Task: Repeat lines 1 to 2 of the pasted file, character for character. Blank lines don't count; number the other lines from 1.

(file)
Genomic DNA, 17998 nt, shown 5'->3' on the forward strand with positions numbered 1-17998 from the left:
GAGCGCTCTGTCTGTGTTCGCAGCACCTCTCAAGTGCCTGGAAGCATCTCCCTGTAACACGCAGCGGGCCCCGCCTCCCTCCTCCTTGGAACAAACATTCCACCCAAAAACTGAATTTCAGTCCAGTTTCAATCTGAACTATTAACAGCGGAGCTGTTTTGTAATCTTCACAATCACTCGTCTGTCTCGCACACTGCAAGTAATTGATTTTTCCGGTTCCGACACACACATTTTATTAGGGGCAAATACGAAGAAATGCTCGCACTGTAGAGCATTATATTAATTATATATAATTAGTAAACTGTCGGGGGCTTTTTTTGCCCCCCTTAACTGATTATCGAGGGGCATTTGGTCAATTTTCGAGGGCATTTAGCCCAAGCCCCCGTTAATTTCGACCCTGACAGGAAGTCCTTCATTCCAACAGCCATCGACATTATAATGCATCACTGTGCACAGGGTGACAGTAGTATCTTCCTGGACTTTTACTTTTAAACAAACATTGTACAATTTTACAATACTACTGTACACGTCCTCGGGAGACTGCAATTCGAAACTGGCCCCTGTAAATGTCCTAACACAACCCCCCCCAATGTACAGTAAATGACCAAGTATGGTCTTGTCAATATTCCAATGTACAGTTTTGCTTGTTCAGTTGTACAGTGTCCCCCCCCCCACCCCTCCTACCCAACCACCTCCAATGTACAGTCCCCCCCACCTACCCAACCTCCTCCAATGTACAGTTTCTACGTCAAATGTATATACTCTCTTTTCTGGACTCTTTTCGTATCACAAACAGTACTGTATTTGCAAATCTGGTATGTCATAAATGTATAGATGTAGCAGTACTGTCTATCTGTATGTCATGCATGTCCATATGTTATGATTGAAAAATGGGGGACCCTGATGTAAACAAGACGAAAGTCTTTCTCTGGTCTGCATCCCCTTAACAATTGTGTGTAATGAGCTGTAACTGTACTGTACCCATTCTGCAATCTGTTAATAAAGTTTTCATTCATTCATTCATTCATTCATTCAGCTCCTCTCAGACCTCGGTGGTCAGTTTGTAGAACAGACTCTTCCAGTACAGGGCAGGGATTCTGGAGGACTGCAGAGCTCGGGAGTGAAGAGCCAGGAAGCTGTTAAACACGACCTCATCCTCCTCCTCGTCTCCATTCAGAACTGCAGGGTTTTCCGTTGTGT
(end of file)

Genomic DNA, 17998 nt, shown 5'->3' on the forward strand with positions numbered 1-17998 from the left:
GAGCGCTCTGTCTGTGTTCGCAGCACCTCTCAAGTGCCTGGAAGCATCTCCCTGTAACACGCAGCGGGCCCCGCCTCCCTCCTCCTTGGAACAAACATTCCACCCAAAAACTGAATTTCAGTCCAGTTTCAATCTGAACTATTAACAGCGGAGCTGTTTTGTAATCTTCACAATCACTCGTCTGTCTCGCACACTGCAAGTAATTGATTTTTCCGGTTCCGACACACACATTTTATTAGGGGCAAATACGAAGAAATGCTCGCACTGTAGAGCATTATATTAATTATATATAATTAGTAAACTGTCGGGGGCTTTTTTTGCCCCCCTTAACTGATTATCGAGGGGCATTTGGTCAATTTTCGAGGGCATTTAGCCCAAGCCCCCGTTAATTTCGACCCTGACAGGAAGTCCTTCATTCCAACAGCCATCGACATTATAATGCATCACTGTGCACAGGGTGACAGTAGTATCTTCCTGGACTTTTACTTTTAAACAAACATTGTACAATTTTACAATACTACTGTACACGTCCTCGGGAGACTGCAATTCGAAACTGGCCCCTGTAAATGTCCTAACACAACCCCCCCCAATGTACAGTAAATGACCAAGTATGGTCTTGTCAATATTCCAATGTACAGTTTTGCTTGTTCAGTTGTACAGTGTCCCCCCCCCCACCCCTCCTACCCAACCACCTCCAATGTACAGTCCCCCCCACCTACCCAACCTCCTCCAATGTACAGTTTCTACGTCAAATGTATATACTCTCTTTTCTGGACTCTTTTCGTATCACAAACAGTACTGTATTTGCAAATCTGGTATGTCATAAATGTATAGATGTAGCAGTACTGTCTATCTGTATGTCATGCATGTCCATATGTTATGATTGAAAAATGGGGGACCCTGATGTAAACAAGACGAAAGTCTTTCTCTGGTCTGCATCCCCTTAACAATTGTGTGTAATGAGCTGTAACTGTACTGTACCCATTCTGCAATCTGTTAATAAAGTTTTCATTCATTCATTCATTCATTCATTCAGCTCCTCTCAGACCTCGGTGGTCAGTTTGTAGAACAGACTCTTCCAGTACAGGGCAGGGATTCTGGAGGACTGCAGAGCTCGGGAGTGAAGAGCCAGGAAGCTGTTAAACACGACCTCATCCTCCTCCTCGTCTCCATTCAGAACTGCAGGGTTTTCCGTTGTGT